Governor Dewine has signed House Bill 81 this past Tuesday, June 16, 2020. It is effective in 90 days (approximately September 14, 2020). The bill is available to read here. So injuries that happen after the date the changes go into effect will be subject to the new changes.
Why am I posting about a house bill. Doesn’t the Ohio legislature release new laws and changes to laws all the time. The reason are two changes made to the Ohio Revised code which may have significant impact on your Ohio Workers’ Comp claim. Specifically 4121.471 and 4123.52(F).
Under the updated 4121.471, you will now only have a year within which to file an application for a VSSR award. VSSR being a “violation of a specific safety requirement.” Previously you had two years within which you could file a VSSR. Not really sure the rational for reducing the time to file from two years to one year. Anytime you reduce the amount of time an injured worker can do something, I don’t feel its a good thing for the injured workers.
The magical math to calculate the VSSR award is the following: the max comp rate for the year of the violation multiplied by the number of weeks of compensation already paid in the claim multiplied by the percentage of the award. So if you had two years within which to file a VSSR award, the number of weeks of compensation that could have been in the calculation was approximately 104 (52 weeks in a year times 2). Now it will be limited to approximately 52 weeks.
Part of the rational behind the VSSR award is to penalize the employer. That is accomplished because the employer is on the hook for the VSSR award. This incentives the employer to correct their unsafe practices. Now, the employer’s monetary penalty can therefore potentially be much less. Less incentive to change.
The injured workers potential amount of compensation they may receive through the vssr award may be much less. Again not a fan of this change.
4123.52 (F) is read as follows:
If an employee is unable to work or suffers a wage loss as the direct result of an impairment arising from an injury or occupational disease, the employee is entitled to receive compensation under this section, provided the employee is otherwise qualified. If an employee is not working or has suffered a wage loss as the direct result of reasons unrelated to the allowed injury or occupational disease, the employee is not eligible to receive compensation under this section. It is the intent of the general assembly to supersede any previous judicial decision that applied the doctrine of voluntary abandonment to a claim brought under this section.
I’m not sure how this change to the revised code changes anything. I’ve created a number of articles and videos about voluntary abandonment including a discussion of a more recent case Klein v. Precision Excavating. In a nutshell, the voluntary abandonment doctrine is something along the following lines, if after you are injured you do some act that causes you to be terminated, This act severs your entitlement to compensation (temporary total disability and possibly permanent total disability). Your voluntary act removed you from the workplace, not your work injury. In order to qualify for temporary total disability compensation your work injury must have removed you from the workplace.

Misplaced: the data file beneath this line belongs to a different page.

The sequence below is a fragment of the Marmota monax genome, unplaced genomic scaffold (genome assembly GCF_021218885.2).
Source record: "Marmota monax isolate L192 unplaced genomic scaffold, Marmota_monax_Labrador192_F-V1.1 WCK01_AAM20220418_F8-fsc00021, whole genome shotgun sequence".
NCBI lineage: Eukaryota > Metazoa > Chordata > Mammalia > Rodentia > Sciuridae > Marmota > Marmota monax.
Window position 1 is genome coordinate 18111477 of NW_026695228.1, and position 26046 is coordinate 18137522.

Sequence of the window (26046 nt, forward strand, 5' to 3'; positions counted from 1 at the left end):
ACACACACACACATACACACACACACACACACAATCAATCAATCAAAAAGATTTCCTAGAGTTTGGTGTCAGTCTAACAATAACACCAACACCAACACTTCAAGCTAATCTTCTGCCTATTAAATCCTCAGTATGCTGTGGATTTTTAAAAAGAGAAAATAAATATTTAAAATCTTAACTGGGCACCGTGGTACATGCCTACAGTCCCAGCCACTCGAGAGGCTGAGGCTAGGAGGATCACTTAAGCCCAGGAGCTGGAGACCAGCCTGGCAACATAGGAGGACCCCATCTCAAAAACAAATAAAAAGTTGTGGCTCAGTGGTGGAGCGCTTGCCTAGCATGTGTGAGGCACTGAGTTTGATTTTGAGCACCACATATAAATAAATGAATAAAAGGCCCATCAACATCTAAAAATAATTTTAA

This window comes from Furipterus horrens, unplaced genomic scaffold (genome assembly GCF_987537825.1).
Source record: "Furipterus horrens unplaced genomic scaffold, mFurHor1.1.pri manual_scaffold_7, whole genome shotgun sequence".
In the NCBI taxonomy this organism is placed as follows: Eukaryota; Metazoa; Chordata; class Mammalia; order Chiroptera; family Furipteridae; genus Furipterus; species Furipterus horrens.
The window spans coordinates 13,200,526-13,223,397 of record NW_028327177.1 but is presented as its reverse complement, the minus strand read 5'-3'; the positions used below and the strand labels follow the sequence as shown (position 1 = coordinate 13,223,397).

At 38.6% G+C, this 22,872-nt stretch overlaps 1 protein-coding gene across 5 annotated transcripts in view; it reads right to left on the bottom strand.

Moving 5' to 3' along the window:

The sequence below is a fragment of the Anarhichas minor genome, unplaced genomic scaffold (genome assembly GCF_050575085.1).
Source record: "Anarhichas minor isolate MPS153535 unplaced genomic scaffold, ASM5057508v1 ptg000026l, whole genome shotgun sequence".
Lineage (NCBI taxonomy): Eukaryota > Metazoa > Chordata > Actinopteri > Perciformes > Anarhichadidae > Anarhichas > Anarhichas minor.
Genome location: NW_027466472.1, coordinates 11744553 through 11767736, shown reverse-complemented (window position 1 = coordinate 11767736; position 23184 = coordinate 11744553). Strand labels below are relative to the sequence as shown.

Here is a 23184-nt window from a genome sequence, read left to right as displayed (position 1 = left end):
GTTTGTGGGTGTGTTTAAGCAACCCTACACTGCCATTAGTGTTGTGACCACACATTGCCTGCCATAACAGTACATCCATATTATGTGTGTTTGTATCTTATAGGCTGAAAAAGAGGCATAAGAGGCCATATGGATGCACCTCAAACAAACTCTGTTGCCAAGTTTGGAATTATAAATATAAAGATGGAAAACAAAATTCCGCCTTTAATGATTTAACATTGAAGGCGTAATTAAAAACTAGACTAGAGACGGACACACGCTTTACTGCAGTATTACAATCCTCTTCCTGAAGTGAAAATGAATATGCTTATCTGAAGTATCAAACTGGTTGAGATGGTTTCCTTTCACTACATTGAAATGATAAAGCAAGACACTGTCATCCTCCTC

So the sequence of events goes like this. You get injured, you get certified as temporary totally disabled by a doc, you may be entitled to ttd comp. With voluntary abandonment, you get injured, you do some act after the injury occurred that causes you to be terminated, regardless of whether or not you are certified temporarily and totally disabled by a doc, you ARE NOT entitled to ttd comp. You “voluntarily abandoned” workplace. Some examples of voluntary abandonment include getting fired because you cursed out your boss, you resigned or quit from your job, you violated a “no show, no call” policy whereby you didn’t show up at work or call in sick.
The newly revised code section wipes the slate clean as to voluntary abandonment, it supersedes any previous judicial decision. But is that really how this thing is going to work out. To me it seems to codify the voluntary abandonment doctrine. Are Ohio courts going to walk back from relying on decisions from cases like Klein v. Precision Excavating, or are they going to make the same judicial decisions, which will then be set in stone by the Ohio Supreme Court.
In addition, in the past the voluntary abandonment doctrine was not applied to pre-injury conduct and conduct that happened at the same time as the injury. So for instance if you smoked a joint over the weekend, according to a case called Cordell you can be terminated for cause for violating a drug free work place policy, but still receive ttd compensation. Likewise following the Gross II case, aka “fried chicken case”, if you’re injury was caused by a workplace rule violation, again you can be fired for cause for violating that workplace rule, but still receive compensation.
I suspect these changes to the law will cause more litigation and confusion rather than clarifying things.
If you have any questions or concerns please call Malek & Malek Law Firm at 1-614-444-7440 or email email@example.com